By some measures, the office market in Northern Virginia is as bad as it’s been in 25 years. Few companies are expanding and those that are increasingly choose from a small pool of buildings that are within walking distance of public transit, restaurants and other amenities.
Other building owners are weighing whether they should lower rents, wait until demand picks up or — if things get really bad — consider futures for their office buildings other than as office buildings. Among the possible escape clauses one might consider: turning those old office buildings into schools.
About 700 students elementary students began classes last month at 6245 Leesburg Pike, a retrofitted office building in Falls Church. It’s a unique project in a lot of ways but it may not be for long.
“In the D.C. market, the properties that are Class A, that are near Metro or are in Arlington or downtown, are holding their value pretty well,” said Lauren Perry Ford an architect at Cooper Carry. “But anything another notch below that really struggles. So people who might not otherwise be looking around are looking for partners to see how they can put their property to the highest and best use.”
Perry Ford is head of Cooper Carry’s education practice group in its Washington-area office. Most of the group’s work is for colleges and universities. But because of a confluence of circumstances, she said, one of the fastest growing lines of business is in K-12 education.
Many of these conditions came into play in the Leesburg Pike project. For one, the office market in the area is hurting. As bad as things are in the rest of Northern Virginia, they are far worse in the Falls Church-Baileys Crossroads area. The office vacancy rate is 33 percent, 12 points higher than two years ago and two-and-a-half times the rate in the rest of Fairfax County. Space is being vacated far faster than it is being leased up (what the industry calls negative absorption).
But while the office buildings in Falls Church and Baileys Crossroads are increasingly empty, the schools are packed to the brim, thanks to a booming residential population. Last year, Baileys Elementary was 30 percent over capacity, with more than 1,300 students. Overcrowding became such a problem that the school system brought in more than a dozen trailers for expanded classroom space.
So a deal was struck: Fairfax County bought 6245 Leesburg Pike in December for a little more than $9 million. Then came the matter of turning the nearly L-shaped, five-story brick office complex and its surface parking lots into a suitable school for third- through fifth-graders.
Schools are often required to adhere to more strict safety requirements than offices, Perry Ford said, sometimes requiring upgrades for fire proofing or more accessible fire exits and stairwells.
Classrooms can often be easily partitioned off from office suites. Cooper Carry, hired to retrofit the Leesburg Pike building, created a series of “pods” that allow students of similar grades to either all be on the same floor or to be connected by a stairwell through the floorplate. Principal Marie Lemmon showed them off mid-construction:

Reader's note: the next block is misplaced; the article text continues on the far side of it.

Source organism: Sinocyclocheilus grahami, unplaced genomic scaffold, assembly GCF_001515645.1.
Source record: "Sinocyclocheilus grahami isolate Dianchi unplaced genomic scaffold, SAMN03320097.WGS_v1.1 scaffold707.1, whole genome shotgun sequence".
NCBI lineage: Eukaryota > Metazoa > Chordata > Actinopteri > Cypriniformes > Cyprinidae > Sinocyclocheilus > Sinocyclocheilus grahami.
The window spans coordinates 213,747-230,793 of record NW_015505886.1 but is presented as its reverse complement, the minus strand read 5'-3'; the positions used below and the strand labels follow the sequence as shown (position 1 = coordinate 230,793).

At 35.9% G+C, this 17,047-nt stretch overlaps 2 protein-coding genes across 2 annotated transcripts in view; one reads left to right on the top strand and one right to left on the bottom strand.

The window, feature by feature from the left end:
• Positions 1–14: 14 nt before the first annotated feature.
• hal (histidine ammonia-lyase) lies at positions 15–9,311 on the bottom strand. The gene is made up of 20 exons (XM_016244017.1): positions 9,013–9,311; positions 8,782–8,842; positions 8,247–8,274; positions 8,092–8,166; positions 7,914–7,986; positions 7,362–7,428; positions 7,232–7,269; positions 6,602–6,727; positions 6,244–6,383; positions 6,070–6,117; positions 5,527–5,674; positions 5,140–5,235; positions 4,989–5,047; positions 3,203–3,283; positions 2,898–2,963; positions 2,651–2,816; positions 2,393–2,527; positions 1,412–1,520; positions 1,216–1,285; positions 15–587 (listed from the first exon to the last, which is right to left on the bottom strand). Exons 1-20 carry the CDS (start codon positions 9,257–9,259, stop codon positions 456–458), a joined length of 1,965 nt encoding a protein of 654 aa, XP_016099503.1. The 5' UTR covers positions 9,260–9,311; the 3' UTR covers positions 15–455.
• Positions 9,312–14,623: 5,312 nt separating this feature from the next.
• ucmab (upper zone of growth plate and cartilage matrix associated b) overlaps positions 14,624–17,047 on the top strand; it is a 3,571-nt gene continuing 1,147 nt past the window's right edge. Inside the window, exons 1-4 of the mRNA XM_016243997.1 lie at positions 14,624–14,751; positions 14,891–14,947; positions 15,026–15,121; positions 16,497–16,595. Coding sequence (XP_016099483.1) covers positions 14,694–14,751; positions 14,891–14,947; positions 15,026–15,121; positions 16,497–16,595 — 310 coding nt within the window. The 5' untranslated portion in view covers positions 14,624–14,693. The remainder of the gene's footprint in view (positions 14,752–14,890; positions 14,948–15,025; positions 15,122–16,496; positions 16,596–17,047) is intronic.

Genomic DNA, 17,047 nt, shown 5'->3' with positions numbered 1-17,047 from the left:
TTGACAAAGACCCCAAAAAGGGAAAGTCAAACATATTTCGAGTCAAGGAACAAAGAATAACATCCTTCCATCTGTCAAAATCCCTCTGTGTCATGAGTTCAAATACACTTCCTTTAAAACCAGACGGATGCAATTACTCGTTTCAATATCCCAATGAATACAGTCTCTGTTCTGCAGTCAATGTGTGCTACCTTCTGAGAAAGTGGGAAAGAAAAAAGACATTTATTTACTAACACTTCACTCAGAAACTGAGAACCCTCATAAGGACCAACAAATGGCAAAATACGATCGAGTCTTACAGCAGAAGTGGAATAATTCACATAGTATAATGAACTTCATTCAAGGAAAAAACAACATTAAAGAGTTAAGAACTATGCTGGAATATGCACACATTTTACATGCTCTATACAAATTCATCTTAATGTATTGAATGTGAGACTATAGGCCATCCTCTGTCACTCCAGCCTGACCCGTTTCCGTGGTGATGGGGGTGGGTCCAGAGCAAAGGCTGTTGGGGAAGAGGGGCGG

Creating more uniquely shaped spaces — gymnasiums, libraries and theaters — can be more difficult. In this case, Cooper Carry built a two-story hybrid theater-library space with stadium seating, as well as a music room with a movable divider that allows for larger performance spaces. It also designed four fitness rooms variously equipped with a ballet bar, rowing machines, a golf simulator and interactive games for Wii and Xbox systems.
A more traditional gymnasium where one could play basketball or volleyball, along with playing fields, will have to be constructed separately later.
The school-in-an-office building idea didn’t go over so hot at the outset with parents.
“They were somewhat concerned at first,” Perry Ford said. “It’s just not the elementary school package that they are used to seeing. But by the end of the project they really kind of embraced it.”
Not every office building would work as a school, even if the economics allow it. But Perry Ford said parents and school officials in urbanizing areas are going to have to become more accustomed to the idea, as those in Manhattan and parts of Chicago already have. It’s too expensive to find available land and build schools from scratch. “They used to be able to get a piece of virgin land and have all the fields they wanted and that’s just not available anymore … no public school district is going to be able to afford that,” she said.
Northern Virginia is one of the areas where the firm is seeing more interest from either developers or local officials interested in office-to-school projects, but it isn’t the only one. In North Atlanta, Cooper Carry turned a former 56-acre IBM office complex into a high school with riverfront views.
In that case, a structured parking lot was retained and new playing fields were plotted on what had been surface parking.
“As they are urbanizing, these areas really do recognize the green space and the parks that they do have, so going vertical is becoming more viable,” she said.
Last month, after the $10 million renovation, the new Baileys Crossroads Upper Elementary School for Arts and Sciences opened its doors.
Fairfax County Public Schools Superintendent Karen Garza showed up to welcome the students on their first day, saying for a county video that, “I think once our community sees inside and sees what wonderful educational spaces can be created in a vertical, five-story building or multi-story building, I think they’ll be very, very pleased.”
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